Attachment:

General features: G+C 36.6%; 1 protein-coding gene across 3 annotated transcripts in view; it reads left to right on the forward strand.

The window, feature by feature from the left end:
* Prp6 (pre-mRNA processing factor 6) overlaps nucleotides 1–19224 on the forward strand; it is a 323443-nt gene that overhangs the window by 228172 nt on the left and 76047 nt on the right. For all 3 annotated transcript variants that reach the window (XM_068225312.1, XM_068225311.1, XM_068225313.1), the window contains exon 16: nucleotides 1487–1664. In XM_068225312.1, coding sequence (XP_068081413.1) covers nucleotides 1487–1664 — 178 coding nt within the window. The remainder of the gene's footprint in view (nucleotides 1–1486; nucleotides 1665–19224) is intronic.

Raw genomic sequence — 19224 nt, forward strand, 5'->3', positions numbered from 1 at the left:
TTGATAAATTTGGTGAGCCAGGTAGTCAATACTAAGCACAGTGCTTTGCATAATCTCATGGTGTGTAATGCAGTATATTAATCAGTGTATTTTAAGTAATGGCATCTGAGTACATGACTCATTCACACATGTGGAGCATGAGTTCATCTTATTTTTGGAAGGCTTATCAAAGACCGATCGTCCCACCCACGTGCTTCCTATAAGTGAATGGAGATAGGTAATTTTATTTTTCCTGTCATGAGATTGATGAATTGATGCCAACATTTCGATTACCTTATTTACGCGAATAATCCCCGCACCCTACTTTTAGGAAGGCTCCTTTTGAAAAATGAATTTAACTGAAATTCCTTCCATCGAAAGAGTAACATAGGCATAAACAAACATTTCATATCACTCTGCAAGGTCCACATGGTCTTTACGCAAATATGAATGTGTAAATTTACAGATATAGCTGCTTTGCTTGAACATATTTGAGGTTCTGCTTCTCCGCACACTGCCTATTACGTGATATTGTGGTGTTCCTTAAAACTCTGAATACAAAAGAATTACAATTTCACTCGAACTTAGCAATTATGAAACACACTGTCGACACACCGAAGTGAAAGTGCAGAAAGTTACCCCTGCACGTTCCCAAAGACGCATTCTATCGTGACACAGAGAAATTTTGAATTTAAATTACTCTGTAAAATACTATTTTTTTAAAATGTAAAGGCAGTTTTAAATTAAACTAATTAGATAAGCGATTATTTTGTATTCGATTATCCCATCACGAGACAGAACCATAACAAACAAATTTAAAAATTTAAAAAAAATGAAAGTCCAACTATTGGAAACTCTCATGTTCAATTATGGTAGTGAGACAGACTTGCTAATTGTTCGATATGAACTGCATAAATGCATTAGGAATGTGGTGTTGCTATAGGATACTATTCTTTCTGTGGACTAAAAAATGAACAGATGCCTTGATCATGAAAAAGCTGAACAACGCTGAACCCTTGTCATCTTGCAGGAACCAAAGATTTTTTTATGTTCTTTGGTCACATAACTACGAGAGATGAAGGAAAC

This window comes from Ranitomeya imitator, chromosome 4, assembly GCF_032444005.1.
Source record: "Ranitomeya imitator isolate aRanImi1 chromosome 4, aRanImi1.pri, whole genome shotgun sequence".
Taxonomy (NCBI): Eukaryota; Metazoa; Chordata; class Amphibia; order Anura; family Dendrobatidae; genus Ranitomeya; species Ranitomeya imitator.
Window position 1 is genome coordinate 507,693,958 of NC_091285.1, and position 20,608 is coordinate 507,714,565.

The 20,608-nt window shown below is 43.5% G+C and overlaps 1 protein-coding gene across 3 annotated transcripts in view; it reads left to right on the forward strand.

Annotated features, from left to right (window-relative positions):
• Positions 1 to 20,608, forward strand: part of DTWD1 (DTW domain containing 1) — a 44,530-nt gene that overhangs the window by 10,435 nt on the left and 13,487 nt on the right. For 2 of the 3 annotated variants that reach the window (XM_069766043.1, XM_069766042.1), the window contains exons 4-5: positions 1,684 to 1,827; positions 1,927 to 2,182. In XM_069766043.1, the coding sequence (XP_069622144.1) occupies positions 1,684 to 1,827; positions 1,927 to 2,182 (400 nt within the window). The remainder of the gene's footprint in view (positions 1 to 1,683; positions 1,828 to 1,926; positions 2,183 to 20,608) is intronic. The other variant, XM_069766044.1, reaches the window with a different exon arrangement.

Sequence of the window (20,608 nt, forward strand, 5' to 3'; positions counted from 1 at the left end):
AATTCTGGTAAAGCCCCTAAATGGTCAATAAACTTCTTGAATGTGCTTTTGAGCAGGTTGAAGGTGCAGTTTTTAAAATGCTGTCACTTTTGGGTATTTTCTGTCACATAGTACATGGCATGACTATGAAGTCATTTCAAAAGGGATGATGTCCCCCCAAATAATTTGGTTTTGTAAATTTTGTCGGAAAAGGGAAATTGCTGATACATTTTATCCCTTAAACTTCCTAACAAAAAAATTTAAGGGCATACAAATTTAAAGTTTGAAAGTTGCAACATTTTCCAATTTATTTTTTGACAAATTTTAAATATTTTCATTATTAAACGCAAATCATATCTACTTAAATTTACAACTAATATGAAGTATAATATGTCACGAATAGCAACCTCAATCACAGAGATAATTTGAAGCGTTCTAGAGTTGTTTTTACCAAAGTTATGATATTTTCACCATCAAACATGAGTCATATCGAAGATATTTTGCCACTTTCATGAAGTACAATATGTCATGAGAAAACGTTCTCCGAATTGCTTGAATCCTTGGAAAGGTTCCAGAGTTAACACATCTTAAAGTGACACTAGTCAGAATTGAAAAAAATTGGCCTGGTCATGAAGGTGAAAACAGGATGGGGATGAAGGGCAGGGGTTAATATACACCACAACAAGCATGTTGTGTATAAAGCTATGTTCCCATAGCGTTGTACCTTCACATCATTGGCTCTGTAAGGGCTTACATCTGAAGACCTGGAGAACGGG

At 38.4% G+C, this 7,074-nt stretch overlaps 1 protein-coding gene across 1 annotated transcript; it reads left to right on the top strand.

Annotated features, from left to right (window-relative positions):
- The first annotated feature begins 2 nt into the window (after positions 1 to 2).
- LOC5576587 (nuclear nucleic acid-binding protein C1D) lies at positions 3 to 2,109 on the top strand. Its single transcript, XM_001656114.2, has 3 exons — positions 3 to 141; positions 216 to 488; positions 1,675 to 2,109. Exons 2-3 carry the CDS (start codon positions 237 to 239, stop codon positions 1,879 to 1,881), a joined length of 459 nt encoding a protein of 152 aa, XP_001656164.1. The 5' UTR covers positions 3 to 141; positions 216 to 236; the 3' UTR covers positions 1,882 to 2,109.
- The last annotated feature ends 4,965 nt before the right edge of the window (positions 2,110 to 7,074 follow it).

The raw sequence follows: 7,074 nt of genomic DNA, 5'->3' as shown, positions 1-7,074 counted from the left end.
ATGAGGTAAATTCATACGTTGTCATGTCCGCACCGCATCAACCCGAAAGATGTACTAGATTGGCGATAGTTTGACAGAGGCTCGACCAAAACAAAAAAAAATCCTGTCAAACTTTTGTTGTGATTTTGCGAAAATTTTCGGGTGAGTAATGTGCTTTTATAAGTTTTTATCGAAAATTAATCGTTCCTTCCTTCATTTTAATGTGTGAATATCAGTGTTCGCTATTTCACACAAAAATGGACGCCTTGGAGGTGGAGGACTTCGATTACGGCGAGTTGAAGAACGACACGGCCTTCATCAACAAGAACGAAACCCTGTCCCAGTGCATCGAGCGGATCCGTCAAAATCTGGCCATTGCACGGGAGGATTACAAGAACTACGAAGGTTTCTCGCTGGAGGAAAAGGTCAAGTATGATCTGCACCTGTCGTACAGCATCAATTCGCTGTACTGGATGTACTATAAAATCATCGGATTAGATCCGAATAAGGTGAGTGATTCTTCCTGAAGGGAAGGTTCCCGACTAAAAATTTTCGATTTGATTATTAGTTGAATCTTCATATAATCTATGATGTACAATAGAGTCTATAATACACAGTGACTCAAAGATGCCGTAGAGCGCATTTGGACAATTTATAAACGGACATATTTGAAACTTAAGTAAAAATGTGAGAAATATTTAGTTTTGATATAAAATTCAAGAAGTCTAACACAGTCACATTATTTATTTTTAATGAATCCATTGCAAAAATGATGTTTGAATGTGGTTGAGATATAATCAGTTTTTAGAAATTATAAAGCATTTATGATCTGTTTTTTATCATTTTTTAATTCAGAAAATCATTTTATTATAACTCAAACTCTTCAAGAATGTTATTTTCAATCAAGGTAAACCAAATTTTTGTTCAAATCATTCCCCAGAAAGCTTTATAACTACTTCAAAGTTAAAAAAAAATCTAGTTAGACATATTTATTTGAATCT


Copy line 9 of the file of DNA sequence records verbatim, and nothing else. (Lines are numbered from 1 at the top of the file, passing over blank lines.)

Window position 1 is genome coordinate 507,693,958 of NC_091285.1, and position 20,608 is coordinate 507,714,565.